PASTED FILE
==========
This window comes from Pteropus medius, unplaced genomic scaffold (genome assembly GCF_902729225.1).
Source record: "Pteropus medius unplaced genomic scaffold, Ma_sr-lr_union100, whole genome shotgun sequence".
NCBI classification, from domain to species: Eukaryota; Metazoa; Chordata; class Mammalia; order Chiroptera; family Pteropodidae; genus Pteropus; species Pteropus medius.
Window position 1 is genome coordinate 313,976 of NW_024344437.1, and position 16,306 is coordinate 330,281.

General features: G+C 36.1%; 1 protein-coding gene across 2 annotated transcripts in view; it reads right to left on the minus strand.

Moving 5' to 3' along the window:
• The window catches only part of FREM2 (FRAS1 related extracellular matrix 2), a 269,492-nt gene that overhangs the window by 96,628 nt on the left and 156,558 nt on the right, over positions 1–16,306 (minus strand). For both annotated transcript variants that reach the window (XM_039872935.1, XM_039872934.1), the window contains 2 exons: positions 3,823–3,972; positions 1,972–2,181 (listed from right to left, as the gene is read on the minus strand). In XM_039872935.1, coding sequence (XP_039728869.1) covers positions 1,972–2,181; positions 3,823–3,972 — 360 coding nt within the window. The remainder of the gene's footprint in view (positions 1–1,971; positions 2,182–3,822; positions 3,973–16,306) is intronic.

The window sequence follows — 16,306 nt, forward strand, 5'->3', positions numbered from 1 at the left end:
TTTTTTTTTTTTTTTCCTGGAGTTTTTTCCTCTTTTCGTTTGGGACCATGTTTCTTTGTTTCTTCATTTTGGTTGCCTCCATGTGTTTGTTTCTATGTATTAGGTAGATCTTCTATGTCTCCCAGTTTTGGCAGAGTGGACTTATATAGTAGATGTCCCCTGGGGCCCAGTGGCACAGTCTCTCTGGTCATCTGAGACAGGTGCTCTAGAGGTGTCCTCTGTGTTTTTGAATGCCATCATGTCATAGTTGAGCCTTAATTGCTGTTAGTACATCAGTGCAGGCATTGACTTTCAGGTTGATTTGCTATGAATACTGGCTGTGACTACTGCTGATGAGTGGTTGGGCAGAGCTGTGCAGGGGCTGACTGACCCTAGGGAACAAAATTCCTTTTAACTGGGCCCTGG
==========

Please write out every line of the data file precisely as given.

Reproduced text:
This window comes from Pteropus medius, unplaced genomic scaffold (genome assembly GCF_902729225.1).
Source record: "Pteropus medius unplaced genomic scaffold, Ma_sr-lr_union100, whole genome shotgun sequence".
NCBI classification, from domain to species: Eukaryota; Metazoa; Chordata; class Mammalia; order Chiroptera; family Pteropodidae; genus Pteropus; species Pteropus medius.
Window position 1 is genome coordinate 313,976 of NW_024344437.1, and position 16,306 is coordinate 330,281.

General features: G+C 36.1%; 1 protein-coding gene across 2 annotated transcripts in view; it reads right to left on the minus strand.

Moving 5' to 3' along the window:
• The window catches only part of FREM2 (FRAS1 related extracellular matrix 2), a 269,492-nt gene that overhangs the window by 96,628 nt on the left and 156,558 nt on the right, over positions 1–16,306 (minus strand). For both annotated transcript variants that reach the window (XM_039872935.1, XM_039872934.1), the window contains 2 exons: positions 3,823–3,972; positions 1,972–2,181 (listed from right to left, as the gene is read on the minus strand). In XM_039872935.1, coding sequence (XP_039728869.1) covers positions 1,972–2,181; positions 3,823–3,972 — 360 coding nt within the window. The remainder of the gene's footprint in view (positions 1–1,971; positions 2,182–3,822; positions 3,973–16,306) is intronic.

The window sequence follows — 16,306 nt, forward strand, 5'->3', positions numbered from 1 at the left end:
TTTTTTTTTTTTTTTCCTGGAGTTTTTTCCTCTTTTCGTTTGGGACCATGTTTCTTTGTTTCTTCATTTTGGTTGCCTCCATGTGTTTGTTTCTATGTATTAGGTAGATCTTCTATGTCTCCCAGTTTTGGCAGAGTGGACTTATATAGTAGATGTCCCCTGGGGCCCAGTGGCACAGTCTCTCTGGTCATCTGAGACAGGTGCTCTAGAGGTGTCCTCTGTGTTTTTGAATGCCATCATGTCATAGTTGAGCCTTAATTGCTGTTAGTACATCAGTGCAGGCATTGACTTTCAGGTTGATTTGCTATGAATACTGGCTGTGACTACTGCTGATGAGTGGTTGGGCAGAGCTGTGCAGGGGCTGACTGACCCTAGGGAACAAAATTCCTTTTAACTGGGCCCTGG